Federal Constitutional Court of Germany

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The Federal Constitutional Court (in German: Bundesverfassungsgericht) is a special court established by the German Constitution, the Grundgesetz (Basic Law). From its inception, the Court has been located in the city of Karlsruhe, intentionally dislocated from the other federal institutions (earlier in Bonn, now in Berlin).

The sole task of the court is judicial review. It may therefore declare public acts unconstitutional and thus render them ineffective. As such, it is somewhat similar to the Supreme Court of the United States. However, it differs from it and other supreme courts in that it is not part of the regular judicial system, but more a unique judicial branch.

Most importantly, it does not serve as a regular court of appeals from lower courts or the Federal Supreme Court (BGH) as a sort of “superappellate court” on any violation of federal laws. Its jurisdiction is focused on constitutional issues, the integrity of the Grundgesetz and the immediate compliance of any governmental institution in any detail (article 1 subsection 3 of the Grundgesetz). Even constitutional amendments or changes passed by the Parliament are subject of its judicial review, since they have to be compatible to the main principles of the Grundgesetz.

The court’s practice of enormous constitutional control frequency on the one hand, and the continuity in judicial self-restraint and political revision on the other hand, created a unique defender of the Grundgesetz since World War II and assigned a remarkably outstanding role in a modern democracy.


Article 20 subsection 3 of the Grundgesetz stipulates that all the three branches of the state –legislative, executive and judicial– are bound directly by the constitution. As a result, the court can abolish acts of all three branches as unconstitutional — either for formal violations, e.g. exceedance of competences or violation of procedures, or for material conflicts, e.g. because the civil rights prescribed in the Grundgesetz were not respected. Due to the principle of subsidiarity no case may be brought before it until complete judicial review though another court branch.

Decisions of the court on material conflicts are put in force of a federal law by the Federal Constitutional Court Code (BVerfGG).

The Constitutional Court has several strictly defined procedures in which cases may be brought before it.

  • With a Constitutional Complaint (Verfassungsbeschwerde), any person may file a complaint alleging that his or her constitutional rights were violated. Although only a small fraction of these are actually successful (ranging around 2.5 % since 1951), several of these resulted in major legislation overturns, especially in the field of taxation. The large majority of the court's procedures fall in this category, with 135,968 such Complaints filed from 1957 to 2002.
  • Several political institutions, including the governments of the Bundesländer, may bring a law passed by the federal legislation before the court if they consider it unconstitutional (procedure of Abstract Regulation Control). The most well-known examples of these procedures included legislation legalizing abortion, which -- in highly debated rulings -- were declared unconstitutional twice by the Constitutional Court.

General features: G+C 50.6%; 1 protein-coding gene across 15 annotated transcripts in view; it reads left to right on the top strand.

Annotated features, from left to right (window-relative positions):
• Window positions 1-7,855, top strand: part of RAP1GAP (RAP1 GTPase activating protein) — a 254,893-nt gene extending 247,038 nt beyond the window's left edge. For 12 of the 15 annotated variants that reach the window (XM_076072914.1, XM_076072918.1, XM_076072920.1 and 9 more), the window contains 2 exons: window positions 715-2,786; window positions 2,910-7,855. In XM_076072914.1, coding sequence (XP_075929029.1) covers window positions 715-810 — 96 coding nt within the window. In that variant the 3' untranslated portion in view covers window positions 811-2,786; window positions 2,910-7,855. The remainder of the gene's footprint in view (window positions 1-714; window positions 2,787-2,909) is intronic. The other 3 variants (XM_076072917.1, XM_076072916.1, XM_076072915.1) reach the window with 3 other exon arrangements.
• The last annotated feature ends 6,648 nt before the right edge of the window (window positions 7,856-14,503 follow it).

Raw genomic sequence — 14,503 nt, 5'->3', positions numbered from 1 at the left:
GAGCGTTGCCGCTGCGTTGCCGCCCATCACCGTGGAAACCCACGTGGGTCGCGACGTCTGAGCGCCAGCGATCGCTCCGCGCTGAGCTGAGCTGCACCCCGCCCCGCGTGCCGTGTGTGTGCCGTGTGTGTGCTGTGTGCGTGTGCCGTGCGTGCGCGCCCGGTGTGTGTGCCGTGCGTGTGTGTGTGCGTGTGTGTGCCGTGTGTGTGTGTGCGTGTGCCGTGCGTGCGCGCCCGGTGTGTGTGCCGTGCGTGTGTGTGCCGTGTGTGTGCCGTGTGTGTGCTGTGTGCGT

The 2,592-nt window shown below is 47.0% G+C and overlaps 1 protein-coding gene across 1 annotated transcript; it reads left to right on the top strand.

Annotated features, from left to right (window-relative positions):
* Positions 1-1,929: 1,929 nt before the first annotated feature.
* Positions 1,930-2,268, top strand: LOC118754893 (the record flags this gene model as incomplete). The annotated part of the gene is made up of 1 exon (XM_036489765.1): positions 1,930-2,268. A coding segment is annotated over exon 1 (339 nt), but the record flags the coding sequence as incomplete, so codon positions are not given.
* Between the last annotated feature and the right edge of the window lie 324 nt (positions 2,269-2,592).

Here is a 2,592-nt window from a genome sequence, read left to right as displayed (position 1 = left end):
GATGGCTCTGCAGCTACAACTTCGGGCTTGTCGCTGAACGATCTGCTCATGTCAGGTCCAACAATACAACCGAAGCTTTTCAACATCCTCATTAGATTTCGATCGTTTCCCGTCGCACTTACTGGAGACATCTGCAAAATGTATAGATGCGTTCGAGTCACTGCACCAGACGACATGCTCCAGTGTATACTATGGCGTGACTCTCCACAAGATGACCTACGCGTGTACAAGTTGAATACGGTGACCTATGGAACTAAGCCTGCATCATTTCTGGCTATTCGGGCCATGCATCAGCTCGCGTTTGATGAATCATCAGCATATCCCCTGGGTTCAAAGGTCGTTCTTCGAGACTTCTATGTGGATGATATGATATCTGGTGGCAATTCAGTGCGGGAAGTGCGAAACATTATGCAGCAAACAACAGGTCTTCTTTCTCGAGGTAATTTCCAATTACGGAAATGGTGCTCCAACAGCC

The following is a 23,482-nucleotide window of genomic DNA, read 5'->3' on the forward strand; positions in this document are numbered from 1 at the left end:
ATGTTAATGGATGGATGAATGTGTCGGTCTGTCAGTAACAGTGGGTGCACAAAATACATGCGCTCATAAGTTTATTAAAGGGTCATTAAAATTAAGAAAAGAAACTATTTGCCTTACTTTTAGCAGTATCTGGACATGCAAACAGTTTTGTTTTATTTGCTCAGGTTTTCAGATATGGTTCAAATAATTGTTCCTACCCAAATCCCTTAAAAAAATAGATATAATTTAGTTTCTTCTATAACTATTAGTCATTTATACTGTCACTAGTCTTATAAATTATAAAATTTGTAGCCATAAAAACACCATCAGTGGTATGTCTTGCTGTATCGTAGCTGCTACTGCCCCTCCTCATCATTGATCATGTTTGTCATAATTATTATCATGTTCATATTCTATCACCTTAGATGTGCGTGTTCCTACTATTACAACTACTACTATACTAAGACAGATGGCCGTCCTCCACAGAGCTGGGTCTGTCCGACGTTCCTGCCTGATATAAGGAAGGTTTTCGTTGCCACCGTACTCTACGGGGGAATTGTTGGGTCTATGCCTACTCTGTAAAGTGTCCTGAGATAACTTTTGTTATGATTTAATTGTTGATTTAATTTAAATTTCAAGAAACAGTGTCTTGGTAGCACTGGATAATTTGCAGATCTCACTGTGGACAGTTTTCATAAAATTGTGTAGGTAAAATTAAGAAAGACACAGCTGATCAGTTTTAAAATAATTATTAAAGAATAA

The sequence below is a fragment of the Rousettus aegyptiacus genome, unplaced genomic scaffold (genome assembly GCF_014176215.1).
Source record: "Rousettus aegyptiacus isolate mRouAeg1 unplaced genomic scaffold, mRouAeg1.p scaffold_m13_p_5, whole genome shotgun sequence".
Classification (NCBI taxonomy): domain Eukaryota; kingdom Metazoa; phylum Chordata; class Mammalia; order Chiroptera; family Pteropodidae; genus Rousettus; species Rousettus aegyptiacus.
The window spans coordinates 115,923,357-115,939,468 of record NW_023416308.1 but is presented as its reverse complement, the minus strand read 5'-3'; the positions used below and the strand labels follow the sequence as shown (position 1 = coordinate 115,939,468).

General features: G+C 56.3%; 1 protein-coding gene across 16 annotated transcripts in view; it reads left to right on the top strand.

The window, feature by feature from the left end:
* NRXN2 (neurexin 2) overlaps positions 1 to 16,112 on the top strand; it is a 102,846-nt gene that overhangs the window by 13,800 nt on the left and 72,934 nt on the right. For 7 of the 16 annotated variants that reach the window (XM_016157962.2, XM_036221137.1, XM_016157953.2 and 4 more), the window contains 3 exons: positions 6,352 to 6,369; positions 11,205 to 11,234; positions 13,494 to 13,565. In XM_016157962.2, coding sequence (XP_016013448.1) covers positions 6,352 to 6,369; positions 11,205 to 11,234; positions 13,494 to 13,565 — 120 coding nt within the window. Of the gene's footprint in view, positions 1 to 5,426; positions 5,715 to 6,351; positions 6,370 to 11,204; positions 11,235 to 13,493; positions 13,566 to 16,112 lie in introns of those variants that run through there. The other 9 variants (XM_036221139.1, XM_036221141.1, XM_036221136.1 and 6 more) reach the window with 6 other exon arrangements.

• In addition, any regular court which has doubts about whether a law in question for a certain case is in conformance with the constitution may suspend that case and bring this law before the Federal Constitutional Court (procedure of Single Regulation Control).
  • Federal institutions, including members of the Bundestag, may bring internal disputes over competences and procedures before the court (Federal Dispute).
  • The Bundesländer may bring disputes over competences and procedures between them and federal institutions before the court (State-Federal Dispute).
  • Committee on parliament investigation, including single members of the Bundestag, or the federal government may bring internal disputes over competences and procedures in case of committee’s investigation before the court (Investigation Committee Control).
  • Violations of election laws may be brought before the court by political institution or any involved voter (Federal Election Scrutiny).
  • Impeachment cases against the President or a judge, member of one of the Federal Supreme Courts, brought by the Bundestag, the Bundesrat or the federal government, based on violation of constitutional or federal law (Impeachment Procedure).


Two Senates –each of them split into three Chambers for hearings in Constitutional Complaint and Single Regulation Control cases– belong to the court and eight judges belong to every of these Senates, headed by a senate’s chairman. Three judges belong to every Chamber; every chairman is member of two chamber colleges.

Decisions by one of the Senates need an absolute majority of 5 votes; decisions by one of the Chambers need to be unanimous. The court allows its members as the only court in Germany to release a dissenting vote in public, since internal votes in other courts are confidential.

A Chamber is authorized to release any ruling except dissenting of the jurisdiction practice of the Senate it belongs to. A Senate is authorized to release any ruling except dissenting of the jurisdiction practice of the court; such cases have to be brought before the full plenum of all 16 judges.

External links

Supreme Courts of Germany
Bundesverwaltungsgericht | Bundesverfassungsgericht | Bundesgerichtshof | Bundesfinanzhof | Bundesarbeitsgericht | Bundessozialgericht
Gemeinsamer Senat der Obersten Gerichtshöfe

de:Bundesverfassungsgericht fr:Bundesverfassungsgericht


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